# Network routing and equilibrium models for urban parking search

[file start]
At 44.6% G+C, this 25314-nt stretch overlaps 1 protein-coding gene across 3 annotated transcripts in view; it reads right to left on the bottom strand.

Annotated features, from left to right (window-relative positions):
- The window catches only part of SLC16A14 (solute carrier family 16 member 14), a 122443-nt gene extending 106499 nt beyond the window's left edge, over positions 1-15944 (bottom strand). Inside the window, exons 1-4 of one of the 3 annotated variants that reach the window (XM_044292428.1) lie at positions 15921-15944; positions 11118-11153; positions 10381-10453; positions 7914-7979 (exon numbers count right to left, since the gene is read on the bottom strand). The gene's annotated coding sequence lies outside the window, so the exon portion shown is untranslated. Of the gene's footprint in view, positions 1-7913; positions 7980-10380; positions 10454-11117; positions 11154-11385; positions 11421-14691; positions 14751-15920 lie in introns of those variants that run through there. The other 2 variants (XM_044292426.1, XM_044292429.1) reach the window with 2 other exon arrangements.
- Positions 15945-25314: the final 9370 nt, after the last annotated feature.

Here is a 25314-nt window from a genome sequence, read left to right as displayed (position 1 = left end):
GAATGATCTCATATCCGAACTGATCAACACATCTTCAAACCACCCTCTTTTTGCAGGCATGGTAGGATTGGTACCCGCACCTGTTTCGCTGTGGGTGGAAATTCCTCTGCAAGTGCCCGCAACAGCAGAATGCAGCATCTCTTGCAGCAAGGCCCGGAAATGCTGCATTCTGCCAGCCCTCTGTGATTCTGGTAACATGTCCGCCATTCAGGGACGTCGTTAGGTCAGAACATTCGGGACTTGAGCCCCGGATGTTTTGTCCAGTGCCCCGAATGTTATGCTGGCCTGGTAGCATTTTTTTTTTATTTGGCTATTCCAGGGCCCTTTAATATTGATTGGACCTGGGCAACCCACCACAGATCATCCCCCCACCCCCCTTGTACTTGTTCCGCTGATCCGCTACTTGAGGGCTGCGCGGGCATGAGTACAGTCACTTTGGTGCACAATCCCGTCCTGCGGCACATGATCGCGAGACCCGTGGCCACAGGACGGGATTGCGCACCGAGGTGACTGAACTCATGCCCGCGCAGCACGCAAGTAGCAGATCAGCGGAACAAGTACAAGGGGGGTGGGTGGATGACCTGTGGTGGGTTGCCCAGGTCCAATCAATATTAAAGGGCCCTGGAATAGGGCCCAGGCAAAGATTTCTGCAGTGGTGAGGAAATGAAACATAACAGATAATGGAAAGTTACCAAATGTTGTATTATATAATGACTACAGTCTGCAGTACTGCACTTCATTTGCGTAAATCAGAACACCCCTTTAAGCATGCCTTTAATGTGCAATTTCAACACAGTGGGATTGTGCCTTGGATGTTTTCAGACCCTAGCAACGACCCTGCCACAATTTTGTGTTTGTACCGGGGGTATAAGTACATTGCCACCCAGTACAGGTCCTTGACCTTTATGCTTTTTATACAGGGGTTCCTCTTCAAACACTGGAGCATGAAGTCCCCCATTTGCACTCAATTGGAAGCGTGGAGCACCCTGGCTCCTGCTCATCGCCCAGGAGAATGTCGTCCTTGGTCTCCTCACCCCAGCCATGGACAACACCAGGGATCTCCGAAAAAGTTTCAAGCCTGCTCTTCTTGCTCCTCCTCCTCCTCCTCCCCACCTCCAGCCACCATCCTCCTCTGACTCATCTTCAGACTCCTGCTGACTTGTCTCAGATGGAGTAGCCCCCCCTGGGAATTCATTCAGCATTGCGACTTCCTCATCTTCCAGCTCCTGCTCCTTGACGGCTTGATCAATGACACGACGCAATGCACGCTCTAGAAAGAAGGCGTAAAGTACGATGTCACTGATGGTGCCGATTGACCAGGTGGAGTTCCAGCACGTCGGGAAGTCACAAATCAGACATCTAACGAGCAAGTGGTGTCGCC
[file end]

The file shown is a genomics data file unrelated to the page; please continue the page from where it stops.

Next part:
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This dissertation focuses on modeling parking search behavior in traffic assignment models. Parking contributes greatly to urban traffic congestion. When the parking supply is scarce, it is very common for a vehicle to circle around for a considerable period just for an open parking spot. This circling or "cruising" add additional traffic flow onto the network. However, traditional traffic assignment models either ignore parking completely or simply treat it in limited ways. Most traffic assignment models simply assume travelers just directly drive from their origin to their destination without considering the parking search behavior. This would result in a systematic underestimation of road traffic flows and congestion which may mislead traffic managers to give inappropriate planning or control strategies. Models which do incorporate parking effects either constrain their implementation in limited small networks or ignore the stochasticity of parking choice by drivers. This dissertation improves upon previous research into network parking modeling, explicitly capturing drivers' behavior and stochasticity in the parking search process, and is applicable to general networks. This dissertation constructs three types of parking search models. The first one is to model a single driver's parking search process, taking into account the likelihood of finding parking in different locations from past experience as well as observations gained during the search itself. This model uses the a priori probability of finding parking on a link, which reflects the average possibility of finding a parking space based on past experience. This probability is then adjusted based on observations during the current search. With these concepts, the parking search behavior is modeled as a Markov decision process (MDP). The primary contribution of the proposed model is its ability to reflect history dependence which combines the advantages of assuming "full reset" and "no reset" . "Full reset" assumes the probability of finding a parking space on a link is independent of any observations in the current search, while "no reset" assumes the state of parking availability is completely determined by past observations, never changing once observed. For instance, assume that the a priori probability of finding parking on a link is 30%. "Full reset" implies that if a driver drives on this link and sees no parking available, if he or she immediately turns around and drives on the link again, the probability of finding parking is again 30% independent of the past observation. By contrast, "no reset" implies that if a parking space is available on a link, it will always be available to return to in the future at any point. This dissertation develops an "asymptotic reset" principle which generalizes these principles and allows past observations to affect the probability of finding parking on a link and this impact weakens as time goes by. Both full reset and no reset are shown to be special cases of asymptotic reset. The second problem is modeling multiple drivers through a parking search equilibrium on a static network. Similar to the first type of problem, drivers aim to minimize their total travel costs. Their driving and parking search behaviors depend on the probabilities of finding parkings at particular locations in the network. On the other side, these probabilities depend on drivers' route and parking choices. This mutual dependency can be modeled as an equilibrium problem. At the equilibrium condition no driver can improve his or her expected travel cost by unilaterally changing his or her routing and parking search strategy. To accomplish this, a network transformation is introduced to distinguish between drivers searching for parking on a link and drivers merely passing through. The dependence of parking probability on flow rates results in a set of nonlinear flow conservation equations. Nevertheless, under relatively weak assumptions the existence and uniqueness of the network loading can be shown, and an intuitive 'flow-pushing" algorithm can be used to solve for the solution of this nonlinear system. Built on this network loading algorithm, travel times can be computed. The equilibrium is formulated as a variational inequality, and a heuristic algorithm is presented to solve it. An extensive set of numerical tests shows how parking availability and traffic congestion (flows and delays) vary with the input data. The third problem aims at developing a dynamic equivalent for the network parking search equilibrium problem. This problem attempts to model a similar set of features as the static model, but aims to reflect changes in input demand, congestion, and parking space availability over time. The approach described in the dissertation is complementary to the static approach, taking on the flavor of simulation more than mathematical formulation. The dynamic model augments the cell transmission model with additional state variables to reflect parking availability, and integrates this network loading with an MDP-based parking search behavior model. Finally, case studies and sensitivity analysis are taken for each of the three models. These analyses demonstrate the models' validity and feasibility for practice use. Specifically, all the models show excess travel time and flow on the transportation networks because of taking into account the "parking search cruising" and can show the individual links so affected. They all reflect the scattered parking distribution on links while traditional traffic assignment models only assign vehicles onto specified destination nodes.